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Marc Reichelt
Marc Reichelt

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The hidden Kotlin gem you didn't think you'll love: Deprecations with ReplaceWith

This is one of the features in Kotlin that is enabled by IntelliJ IDEA and the Kotlin language working together like a charm, in order to give you a pleasant developer experience. If you look at the replaceWith documentation, you'd probably move on and never give it a second look. Maybe you'll click through to the documentation of the Deprecated annotation. At least the ReplaceWith docs say what this enables. But because there are no examples, you might just close your browser tab and code on.

But wait! There is so much to love about this. Trust me.

Deprecation of subSequence in Kotlin's stdlib

Let's start with an example. In Kotlin 1.3.72, there still is an extension function String.subSequence that takes a start and an end index. But the Kotlin creators wanted it to be more explicit, so they added a new variant that takes startIndex and endIndex as parameters instead. So they deprecated the old one with the @Deprecated annotation - you can see how they did this here. So if you use the old variant, you'll see it striked through like this:

subSequence is striked through

But because they added a replaceWith parameter on that deprecation, IntelliJ will offer you to fix this automatically if you hit Alt + Enter on it - and you can also decide to automatically fix this in your entire project!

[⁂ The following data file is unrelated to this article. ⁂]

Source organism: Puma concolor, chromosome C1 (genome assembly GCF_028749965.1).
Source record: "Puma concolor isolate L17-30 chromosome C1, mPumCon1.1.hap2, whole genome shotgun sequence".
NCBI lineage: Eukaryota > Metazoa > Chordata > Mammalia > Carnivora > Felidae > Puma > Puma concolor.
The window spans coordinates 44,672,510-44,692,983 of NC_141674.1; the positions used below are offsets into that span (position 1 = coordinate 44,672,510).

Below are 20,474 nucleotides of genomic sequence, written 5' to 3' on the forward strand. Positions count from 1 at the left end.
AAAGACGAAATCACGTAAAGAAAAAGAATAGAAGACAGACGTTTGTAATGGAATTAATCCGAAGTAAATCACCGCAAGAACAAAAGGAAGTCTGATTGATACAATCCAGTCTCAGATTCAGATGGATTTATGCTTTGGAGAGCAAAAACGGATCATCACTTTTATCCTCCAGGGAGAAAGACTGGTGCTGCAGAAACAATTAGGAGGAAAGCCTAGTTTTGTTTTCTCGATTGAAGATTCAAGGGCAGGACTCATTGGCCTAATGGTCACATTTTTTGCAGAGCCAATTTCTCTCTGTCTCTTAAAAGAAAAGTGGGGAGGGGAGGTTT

IntelliJ offers to automatically replace the old variant

Live in action it looks like this:

IntelliJ offers to automatically replace the old variant

And all the person deprecating the old variant needed to do was to add this one liner before the old variant, worrying only about the code itself, and by doing this enabling millions of developers to be able to change their code in seconds:

@Deprecated("Use parameters named startIndex and endIndex.", ReplaceWith("subSequence(startIndex = start, endIndex = end)"))

Wouldn't it be nice if you could do the same? Yes, you can!

Replace all the things

Let's use a simple example to start. Say, you have a codebase where someonce decided to put the word do in front of lots of methods, like doLogout(). But it's an API, so you can't just get rid of these - you'll have to guide developers to use the new variant logout() instead. This is how:

    message = "Use simpler logout() instead",
    replaceWith = ReplaceWith("logout()")
fun doLogout() {

And automatically, doLogout() will become doLogout() for those who use it. And by pressing Alt + Enter and auto-applying the fix, developers now can update this to logout() in the entire project.

Ok, but what about this example? Here, we have the parameters in a peculiar order and a peculiar naming, and we want to be able to clean that up, without breaking the project for anyone:

fun doLogin(pwd: String, usr : String) {
    login(usr, pwd)

Well actually, you can use the names pwd and usr in your ReplaceWith string, and IntelliJ will automatically insert the expressions used for pwd and usr into the replaced code!

    message = "Use simpler login instead with correct parameter order",
    replaceWith = ReplaceWith("login(usr, pwd)")
fun doLogin(pwd: String, usr : String) {
    login(usr, pwd)

fun login(username : String, password: String) {